He was in a band, and he felt like it gave him a sense of identity. He thought that being a musician meant you had to stand out with your hairstyle, and in that, he succeeded.


I remember dating a guy with a rattail many years ago. He kept the top part of his hair about a half inch tall and spiky, and he kept the area from his ears down shaven so close that you could only see a bit of stubble.

The rattail jutted out from the midst of this close shaven area. It was thicker than just a few strands, so he kept it in a ponytail.

Thinking back on it, his hair seemed really confused. It didn't have a cohesiveness to it at all. At the time, though, I thought it was so cool and he seemed so stylish.


I thought it was really ugly when a girl would have a rattail. My best friend had just transferred to my school from one in a neighboring county, and she made the mistake of having her hair cut short with a rattail before coming to her new school.

It looked terrible. It took away her femininity, and many of the kids couldn't tell if she was a boy or a girl, because we were in middle school.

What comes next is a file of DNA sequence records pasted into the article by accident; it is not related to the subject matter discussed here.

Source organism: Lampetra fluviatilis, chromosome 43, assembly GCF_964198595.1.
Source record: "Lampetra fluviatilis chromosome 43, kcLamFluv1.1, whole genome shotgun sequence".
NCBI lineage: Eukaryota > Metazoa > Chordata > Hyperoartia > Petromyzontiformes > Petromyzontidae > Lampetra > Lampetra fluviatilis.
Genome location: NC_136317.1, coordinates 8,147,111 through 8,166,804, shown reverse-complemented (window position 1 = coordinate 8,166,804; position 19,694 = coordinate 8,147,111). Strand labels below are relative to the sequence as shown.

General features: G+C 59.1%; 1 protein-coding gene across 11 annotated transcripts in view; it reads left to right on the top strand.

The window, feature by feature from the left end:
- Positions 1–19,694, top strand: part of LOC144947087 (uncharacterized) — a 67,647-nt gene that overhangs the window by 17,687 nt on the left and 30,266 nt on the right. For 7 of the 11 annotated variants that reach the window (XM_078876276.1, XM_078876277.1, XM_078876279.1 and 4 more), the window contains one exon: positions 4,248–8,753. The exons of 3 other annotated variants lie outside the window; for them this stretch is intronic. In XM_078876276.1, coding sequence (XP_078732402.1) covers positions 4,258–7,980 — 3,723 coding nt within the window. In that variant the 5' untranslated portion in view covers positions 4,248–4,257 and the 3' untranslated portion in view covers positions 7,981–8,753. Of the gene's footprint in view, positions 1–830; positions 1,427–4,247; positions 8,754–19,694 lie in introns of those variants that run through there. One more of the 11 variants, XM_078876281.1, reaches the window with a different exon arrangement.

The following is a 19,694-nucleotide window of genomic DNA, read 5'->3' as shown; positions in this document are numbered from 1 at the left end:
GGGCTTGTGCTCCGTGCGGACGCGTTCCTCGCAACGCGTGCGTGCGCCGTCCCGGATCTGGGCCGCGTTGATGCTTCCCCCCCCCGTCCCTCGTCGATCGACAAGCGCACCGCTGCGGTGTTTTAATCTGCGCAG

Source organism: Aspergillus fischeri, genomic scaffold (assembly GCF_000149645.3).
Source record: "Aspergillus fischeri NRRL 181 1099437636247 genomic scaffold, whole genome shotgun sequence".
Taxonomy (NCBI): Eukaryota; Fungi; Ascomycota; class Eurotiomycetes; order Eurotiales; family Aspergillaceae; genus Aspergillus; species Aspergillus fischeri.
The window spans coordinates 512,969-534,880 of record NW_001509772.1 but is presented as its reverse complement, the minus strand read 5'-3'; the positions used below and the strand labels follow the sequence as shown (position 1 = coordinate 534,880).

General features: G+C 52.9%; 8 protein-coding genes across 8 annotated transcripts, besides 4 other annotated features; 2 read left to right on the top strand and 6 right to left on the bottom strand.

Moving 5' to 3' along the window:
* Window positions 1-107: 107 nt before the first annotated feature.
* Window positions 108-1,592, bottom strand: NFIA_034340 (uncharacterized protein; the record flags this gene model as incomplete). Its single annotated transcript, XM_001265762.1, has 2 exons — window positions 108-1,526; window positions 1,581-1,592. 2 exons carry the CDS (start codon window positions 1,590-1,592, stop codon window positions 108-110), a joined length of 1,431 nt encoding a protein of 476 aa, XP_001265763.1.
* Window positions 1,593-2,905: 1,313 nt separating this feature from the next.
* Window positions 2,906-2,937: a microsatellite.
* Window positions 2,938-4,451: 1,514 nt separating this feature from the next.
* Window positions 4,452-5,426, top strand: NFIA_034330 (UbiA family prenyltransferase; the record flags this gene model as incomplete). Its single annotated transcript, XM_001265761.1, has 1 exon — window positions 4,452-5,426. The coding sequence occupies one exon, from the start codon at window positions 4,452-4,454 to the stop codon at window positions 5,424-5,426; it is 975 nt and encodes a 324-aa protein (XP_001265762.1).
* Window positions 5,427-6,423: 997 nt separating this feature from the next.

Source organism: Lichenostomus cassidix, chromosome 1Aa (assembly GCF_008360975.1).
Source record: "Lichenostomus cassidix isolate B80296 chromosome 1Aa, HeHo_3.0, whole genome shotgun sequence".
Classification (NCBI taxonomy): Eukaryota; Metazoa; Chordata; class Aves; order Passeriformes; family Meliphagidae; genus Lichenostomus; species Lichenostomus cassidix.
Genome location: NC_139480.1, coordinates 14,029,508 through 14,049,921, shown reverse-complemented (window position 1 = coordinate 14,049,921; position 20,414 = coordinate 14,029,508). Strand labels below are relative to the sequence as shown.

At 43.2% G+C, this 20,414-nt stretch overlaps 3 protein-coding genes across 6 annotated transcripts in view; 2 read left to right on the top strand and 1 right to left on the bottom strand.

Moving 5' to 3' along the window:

She didn't make many friends, and everyone always remembered her as the girl with the rattail. I think if she had come in with a normal hair style, she could have avoided this and lived a pretty normal school life.


I was growing up in the 80s, and I never liked this hairstyle. I didn't think it was cool or stylish at all, though several boys in my grade were sporting it.

They thought they were awesome. It was funny how the rattail gave them some sort of heightened confidence. Many of them even got a little cocky once they got the hairdo.

Most of them had their rattails cut off within a year or so. This trend just seemed destined for failure. Even the kids who loved it didn't hang onto their rattails for very long. When something is so stylized, it usually fades fast.


@ElizaBennett - Oh my goodness, I had forgotten about those rattails they wore! The late 80s/early 90s sure were a classy era, weren't they? NKOTB still tour, I think, or at least some of them do. Maybe a nostalgia thing? Or maybe they have new nine-year-old fans? I remember every girl in my third grade had her own favorite (mine was Donny Wahlberg).

For my money, here's the best thing about the rattail hairstyle: it is easy to just cut it off!


Oh, this brings back memories! My little brother used to wear one of these in the mid- to late 80s. And, of course, there were the New Kids on the Block. I can't remember if they all had rattails, or just one or two of them. I actually had a New Kid on the Block doll - I think it was Joe. Years later, I found it when I was cleaning up for a yard sale. It was the rattail that clued me in that I was looking at an NKOTB, not Ken doll!